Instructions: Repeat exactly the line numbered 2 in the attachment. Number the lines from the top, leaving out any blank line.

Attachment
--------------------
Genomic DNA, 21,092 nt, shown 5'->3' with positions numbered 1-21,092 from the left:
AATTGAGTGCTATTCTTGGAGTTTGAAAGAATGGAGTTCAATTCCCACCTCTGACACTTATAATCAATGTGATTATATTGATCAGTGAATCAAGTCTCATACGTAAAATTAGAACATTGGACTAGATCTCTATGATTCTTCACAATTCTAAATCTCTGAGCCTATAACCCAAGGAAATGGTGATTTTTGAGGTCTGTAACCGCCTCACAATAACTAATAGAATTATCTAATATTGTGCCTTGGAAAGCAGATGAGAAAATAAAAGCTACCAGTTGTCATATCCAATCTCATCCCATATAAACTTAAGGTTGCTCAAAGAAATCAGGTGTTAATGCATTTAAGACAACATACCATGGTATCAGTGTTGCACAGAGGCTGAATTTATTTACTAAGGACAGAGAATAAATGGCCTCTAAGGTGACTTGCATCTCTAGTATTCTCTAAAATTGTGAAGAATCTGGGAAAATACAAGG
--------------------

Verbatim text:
AATTGAGTGCTATTCTTGGAGTTTGAAAGAATGGAGTTCAATTCCCACCTCTGACACTTATAATCAATGTGATTATATTGATCAGTGAATCAAGTCTCATACGTAAAATTAGAACATTGGACTAGATCTCTATGATTCTTCACAATTCTAAATCTCTGAGCCTATAACCCAAGGAAATGGTGATTTTTGAGGTCTGTAACCGCCTCACAATAACTAATAGAATTATCTAATATTGTGCCTTGGAAAGCAGATGAGAAAATAAAAGCTACCAGTTGTCATATCCAATCTCATCCCATATAAACTTAAGGTTGCTCAAAGAAATCAGGTGTTAATGCATTTAAGACAACATACCATGGTATCAGTGTTGCACAGAGGCTGAATTTATTTACTAAGGACAGAGAATAAATGGCCTCTAAGGTGACTTGCATCTCTAGTATTCTCTAAAATTGTGAAGAATCTGGGAAAATACAAGG